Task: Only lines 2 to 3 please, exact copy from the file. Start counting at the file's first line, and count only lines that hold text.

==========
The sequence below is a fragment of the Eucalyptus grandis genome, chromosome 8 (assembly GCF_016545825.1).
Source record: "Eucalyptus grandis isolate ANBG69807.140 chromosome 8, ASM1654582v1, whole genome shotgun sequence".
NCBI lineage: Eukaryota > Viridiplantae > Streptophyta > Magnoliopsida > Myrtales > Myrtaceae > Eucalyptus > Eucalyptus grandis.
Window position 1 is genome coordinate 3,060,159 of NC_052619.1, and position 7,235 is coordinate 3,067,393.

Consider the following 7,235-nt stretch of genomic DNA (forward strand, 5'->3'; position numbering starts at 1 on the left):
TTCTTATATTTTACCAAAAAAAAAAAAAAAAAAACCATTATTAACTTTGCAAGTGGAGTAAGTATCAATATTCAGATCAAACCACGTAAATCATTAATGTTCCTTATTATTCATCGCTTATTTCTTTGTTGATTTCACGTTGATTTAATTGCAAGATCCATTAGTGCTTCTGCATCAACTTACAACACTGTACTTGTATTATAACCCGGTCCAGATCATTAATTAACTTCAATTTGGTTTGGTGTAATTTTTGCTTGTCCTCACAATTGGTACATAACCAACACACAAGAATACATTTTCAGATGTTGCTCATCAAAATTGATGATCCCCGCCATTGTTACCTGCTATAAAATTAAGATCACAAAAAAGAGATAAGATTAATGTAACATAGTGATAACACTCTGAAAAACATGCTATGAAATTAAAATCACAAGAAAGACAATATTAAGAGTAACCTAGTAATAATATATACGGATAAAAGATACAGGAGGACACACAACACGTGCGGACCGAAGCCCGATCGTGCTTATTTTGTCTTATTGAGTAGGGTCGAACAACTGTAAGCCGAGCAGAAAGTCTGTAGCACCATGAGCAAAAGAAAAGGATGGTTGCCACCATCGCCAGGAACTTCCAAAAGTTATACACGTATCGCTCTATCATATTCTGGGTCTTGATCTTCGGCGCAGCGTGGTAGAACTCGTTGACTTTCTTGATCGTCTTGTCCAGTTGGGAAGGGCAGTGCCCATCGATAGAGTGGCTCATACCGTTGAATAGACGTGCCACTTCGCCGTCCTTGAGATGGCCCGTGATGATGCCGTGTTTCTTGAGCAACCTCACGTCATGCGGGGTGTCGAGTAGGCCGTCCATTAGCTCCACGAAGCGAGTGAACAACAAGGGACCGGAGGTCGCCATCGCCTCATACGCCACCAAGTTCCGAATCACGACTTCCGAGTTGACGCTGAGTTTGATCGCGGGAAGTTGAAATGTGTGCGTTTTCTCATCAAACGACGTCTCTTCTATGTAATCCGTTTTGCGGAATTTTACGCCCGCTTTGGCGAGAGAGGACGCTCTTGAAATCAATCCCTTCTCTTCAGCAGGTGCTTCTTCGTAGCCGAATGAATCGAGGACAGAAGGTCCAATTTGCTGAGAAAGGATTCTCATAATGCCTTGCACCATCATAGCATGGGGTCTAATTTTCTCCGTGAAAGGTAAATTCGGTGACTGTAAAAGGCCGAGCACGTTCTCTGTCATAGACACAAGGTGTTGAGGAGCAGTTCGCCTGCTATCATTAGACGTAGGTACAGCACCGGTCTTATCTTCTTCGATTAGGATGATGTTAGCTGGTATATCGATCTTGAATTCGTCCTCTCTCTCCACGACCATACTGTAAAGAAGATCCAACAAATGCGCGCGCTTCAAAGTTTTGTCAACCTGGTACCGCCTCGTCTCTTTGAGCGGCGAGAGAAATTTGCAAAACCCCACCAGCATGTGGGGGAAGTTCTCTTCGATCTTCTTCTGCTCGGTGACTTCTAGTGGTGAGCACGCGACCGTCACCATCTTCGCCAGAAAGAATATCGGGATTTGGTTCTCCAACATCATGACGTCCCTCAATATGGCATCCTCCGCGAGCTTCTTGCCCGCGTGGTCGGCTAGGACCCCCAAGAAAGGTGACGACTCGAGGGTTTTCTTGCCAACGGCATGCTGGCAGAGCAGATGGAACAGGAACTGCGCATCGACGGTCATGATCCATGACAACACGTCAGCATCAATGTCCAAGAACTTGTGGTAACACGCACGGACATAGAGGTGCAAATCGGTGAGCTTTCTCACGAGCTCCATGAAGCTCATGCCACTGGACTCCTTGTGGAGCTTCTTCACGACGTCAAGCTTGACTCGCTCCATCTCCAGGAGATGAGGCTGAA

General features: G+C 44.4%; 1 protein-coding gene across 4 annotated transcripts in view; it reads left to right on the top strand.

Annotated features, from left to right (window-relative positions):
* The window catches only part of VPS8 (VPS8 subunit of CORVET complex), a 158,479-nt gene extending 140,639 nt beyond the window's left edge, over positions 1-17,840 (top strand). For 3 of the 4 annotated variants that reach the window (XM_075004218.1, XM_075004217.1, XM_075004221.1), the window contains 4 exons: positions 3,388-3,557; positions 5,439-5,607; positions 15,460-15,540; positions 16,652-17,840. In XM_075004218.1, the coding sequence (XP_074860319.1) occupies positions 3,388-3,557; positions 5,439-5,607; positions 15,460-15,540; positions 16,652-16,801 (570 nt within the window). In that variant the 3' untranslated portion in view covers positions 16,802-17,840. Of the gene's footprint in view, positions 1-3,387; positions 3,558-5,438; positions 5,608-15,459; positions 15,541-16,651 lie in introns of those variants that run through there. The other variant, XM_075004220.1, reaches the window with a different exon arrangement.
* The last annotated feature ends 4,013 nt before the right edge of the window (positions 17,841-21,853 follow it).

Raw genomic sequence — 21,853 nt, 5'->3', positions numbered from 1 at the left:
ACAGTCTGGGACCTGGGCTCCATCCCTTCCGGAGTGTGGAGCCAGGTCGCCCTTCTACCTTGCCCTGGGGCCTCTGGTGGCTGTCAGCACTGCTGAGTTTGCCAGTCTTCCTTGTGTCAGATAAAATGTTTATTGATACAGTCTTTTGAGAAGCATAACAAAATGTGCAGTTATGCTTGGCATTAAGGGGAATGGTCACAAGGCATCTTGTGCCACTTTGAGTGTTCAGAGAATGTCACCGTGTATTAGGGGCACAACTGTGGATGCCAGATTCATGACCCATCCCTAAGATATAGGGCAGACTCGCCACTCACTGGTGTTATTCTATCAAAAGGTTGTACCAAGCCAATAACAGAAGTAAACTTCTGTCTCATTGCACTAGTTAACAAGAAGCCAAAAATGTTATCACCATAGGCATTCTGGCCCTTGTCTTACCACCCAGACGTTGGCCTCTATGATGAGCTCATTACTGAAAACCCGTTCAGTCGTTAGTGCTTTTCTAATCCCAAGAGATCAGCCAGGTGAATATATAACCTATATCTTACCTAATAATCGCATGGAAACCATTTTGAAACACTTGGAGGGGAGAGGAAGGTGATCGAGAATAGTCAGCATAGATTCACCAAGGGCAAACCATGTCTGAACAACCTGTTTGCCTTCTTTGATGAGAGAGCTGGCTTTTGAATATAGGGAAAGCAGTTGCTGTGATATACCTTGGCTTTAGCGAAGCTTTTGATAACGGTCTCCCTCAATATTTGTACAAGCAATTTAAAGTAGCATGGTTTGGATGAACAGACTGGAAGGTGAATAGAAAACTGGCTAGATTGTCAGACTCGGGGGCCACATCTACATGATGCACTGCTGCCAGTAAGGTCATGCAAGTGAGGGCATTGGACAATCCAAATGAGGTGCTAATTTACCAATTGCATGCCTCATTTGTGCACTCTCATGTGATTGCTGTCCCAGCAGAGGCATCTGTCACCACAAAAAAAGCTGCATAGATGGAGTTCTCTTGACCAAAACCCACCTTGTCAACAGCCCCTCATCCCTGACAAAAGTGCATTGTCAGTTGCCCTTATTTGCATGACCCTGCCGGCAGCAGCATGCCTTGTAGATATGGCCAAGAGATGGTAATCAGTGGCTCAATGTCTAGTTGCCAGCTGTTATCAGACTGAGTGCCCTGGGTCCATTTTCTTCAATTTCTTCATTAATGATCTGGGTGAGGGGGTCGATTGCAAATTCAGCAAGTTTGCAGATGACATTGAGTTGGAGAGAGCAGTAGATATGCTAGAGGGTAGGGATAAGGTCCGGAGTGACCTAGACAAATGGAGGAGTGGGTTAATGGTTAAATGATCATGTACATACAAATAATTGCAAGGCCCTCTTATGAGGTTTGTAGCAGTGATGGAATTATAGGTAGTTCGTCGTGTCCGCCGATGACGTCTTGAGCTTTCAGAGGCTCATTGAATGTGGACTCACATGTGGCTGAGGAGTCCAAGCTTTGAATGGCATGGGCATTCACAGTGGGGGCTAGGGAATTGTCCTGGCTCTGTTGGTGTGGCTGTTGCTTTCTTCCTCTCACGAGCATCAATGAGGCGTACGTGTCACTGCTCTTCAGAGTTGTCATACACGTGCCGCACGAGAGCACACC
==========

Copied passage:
Source record: "Eucalyptus grandis isolate ANBG69807.140 chromosome 8, ASM1654582v1, whole genome shotgun sequence".
NCBI lineage: Eukaryota > Viridiplantae > Streptophyta > Magnoliopsida > Myrtales > Myrtaceae > Eucalyptus > Eucalyptus grandis.